‘B*llikens for Choice’ offers balance to pro-life community

Being a pro-choice club at a Catholic University is like being an Alice Cooper fan at a Hilary Duff concert. B*llikens for Choice certainly doesn’t have it easy—they are up against anti-abortion fervor from students, and are up against the status quo of a university that typically hasn’t had any group run counter to Students for Life’s Rome-sanctioned mission.
That is part of why their voice is so important. Whether one is pro-choice, or pro-life, or pro-baseball, it is still easy to see the argument in favor of presenting both sides of an issue. Although Saint Louis University is Catholic, it is still a place of higher education, and its students and staff are all of various ideologies and cultures. To only represent one side of a political, social and religious issue as important in the United States as abortion is irresponsible, and ignores the beliefs of a large constituency.
Unsurprisingly, SLU typically doesn’t charter organizations they see as going against Catholic beliefs, and this group is no exception: B*llikens for Choice is independent from the University, which, while it allows them to operate without administrative control, also illustrates an interesting point: The fact that students had the initiative to form a group and maintain it without aid from the University shows just how important this issue is to them, and forces the University to pay attention to the number of students whose opinions may not fit in with their proclaimed Jesuit mission.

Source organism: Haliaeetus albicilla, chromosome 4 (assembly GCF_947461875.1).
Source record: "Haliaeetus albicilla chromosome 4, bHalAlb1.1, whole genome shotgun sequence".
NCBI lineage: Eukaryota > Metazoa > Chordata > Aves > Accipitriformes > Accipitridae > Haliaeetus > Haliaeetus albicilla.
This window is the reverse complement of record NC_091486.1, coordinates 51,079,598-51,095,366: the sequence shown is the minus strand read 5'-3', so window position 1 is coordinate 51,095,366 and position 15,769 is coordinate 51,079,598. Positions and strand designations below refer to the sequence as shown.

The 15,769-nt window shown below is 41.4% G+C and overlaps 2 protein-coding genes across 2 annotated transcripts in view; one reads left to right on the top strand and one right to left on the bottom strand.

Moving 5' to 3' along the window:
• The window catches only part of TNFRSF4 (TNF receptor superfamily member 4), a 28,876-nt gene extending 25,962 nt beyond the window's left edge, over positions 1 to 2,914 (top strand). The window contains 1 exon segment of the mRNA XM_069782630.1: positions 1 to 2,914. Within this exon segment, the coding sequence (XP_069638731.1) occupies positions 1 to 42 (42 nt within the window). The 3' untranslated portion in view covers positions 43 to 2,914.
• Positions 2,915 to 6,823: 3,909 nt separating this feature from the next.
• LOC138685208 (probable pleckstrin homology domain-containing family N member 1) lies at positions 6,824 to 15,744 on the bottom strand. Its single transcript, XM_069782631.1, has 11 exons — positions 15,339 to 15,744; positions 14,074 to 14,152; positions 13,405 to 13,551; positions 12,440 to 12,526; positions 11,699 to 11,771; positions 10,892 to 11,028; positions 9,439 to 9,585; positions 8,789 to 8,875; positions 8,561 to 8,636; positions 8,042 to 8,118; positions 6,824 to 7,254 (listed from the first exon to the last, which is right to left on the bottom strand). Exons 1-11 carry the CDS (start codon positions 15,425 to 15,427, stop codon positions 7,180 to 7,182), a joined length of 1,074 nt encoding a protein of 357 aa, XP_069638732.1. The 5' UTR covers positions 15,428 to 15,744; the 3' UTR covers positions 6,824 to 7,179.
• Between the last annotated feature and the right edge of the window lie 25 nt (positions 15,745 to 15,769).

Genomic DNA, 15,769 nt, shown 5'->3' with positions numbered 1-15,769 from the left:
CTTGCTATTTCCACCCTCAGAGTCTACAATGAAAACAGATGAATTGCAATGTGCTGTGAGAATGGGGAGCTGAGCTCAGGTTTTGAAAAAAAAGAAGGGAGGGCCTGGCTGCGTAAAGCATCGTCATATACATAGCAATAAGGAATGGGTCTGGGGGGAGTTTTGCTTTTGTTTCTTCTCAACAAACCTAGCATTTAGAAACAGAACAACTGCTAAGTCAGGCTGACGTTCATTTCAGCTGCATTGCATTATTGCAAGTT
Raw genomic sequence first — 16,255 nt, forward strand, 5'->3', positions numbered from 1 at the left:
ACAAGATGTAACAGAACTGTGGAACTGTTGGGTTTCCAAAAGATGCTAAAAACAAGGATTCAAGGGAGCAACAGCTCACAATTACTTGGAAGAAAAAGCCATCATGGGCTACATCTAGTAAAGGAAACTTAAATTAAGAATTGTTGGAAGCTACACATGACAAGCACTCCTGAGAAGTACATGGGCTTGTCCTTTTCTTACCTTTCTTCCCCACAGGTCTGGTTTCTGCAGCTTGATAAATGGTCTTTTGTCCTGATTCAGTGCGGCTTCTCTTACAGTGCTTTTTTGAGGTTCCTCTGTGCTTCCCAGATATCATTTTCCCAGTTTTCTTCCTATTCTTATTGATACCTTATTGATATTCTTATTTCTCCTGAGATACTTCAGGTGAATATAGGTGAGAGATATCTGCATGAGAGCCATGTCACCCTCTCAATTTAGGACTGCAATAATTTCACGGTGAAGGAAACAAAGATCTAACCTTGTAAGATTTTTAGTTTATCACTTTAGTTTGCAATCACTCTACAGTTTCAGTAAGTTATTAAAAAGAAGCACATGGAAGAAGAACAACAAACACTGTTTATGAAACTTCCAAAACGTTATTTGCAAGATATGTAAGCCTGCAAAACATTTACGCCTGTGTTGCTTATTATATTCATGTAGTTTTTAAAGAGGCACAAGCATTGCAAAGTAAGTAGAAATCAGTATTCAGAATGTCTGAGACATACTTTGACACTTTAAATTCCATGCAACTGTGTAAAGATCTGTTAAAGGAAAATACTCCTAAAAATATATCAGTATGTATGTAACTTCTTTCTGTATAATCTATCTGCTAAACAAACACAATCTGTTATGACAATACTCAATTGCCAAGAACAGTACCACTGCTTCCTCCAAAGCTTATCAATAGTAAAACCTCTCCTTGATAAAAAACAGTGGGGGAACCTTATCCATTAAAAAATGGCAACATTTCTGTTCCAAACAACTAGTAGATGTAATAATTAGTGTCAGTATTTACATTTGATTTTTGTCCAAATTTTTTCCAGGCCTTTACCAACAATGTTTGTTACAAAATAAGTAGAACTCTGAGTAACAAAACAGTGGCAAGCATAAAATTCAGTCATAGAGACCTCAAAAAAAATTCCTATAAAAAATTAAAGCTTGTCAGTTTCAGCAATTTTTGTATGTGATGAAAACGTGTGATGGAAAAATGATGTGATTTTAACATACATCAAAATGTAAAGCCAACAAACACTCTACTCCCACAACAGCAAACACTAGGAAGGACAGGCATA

There is mounting diversity among the student body, and they feel the need to speak out and have a presence on campus. This begs the question: Whom is the University for? The students, or the administrators? The people, or the pope?
Despite being a Catholic institution, SLU is receiving money from non-Catholics. As evidenced by B*llikens for Choice, some of these students have created their own separate organization. But situations like these crop up quite often, like when the administration banned The Vagina Monologues from being performed on campus. And these issues will continue to arise as parts of the student body become more outspoken about their own non-Catholic beliefs.
Eventually, the University is going to have to deal with the disparity between an administration that adheres to Catholic doctrine and an increasingly diversifying student and faculty population. Right now, though, it is good that there are independent groups that can provide balance.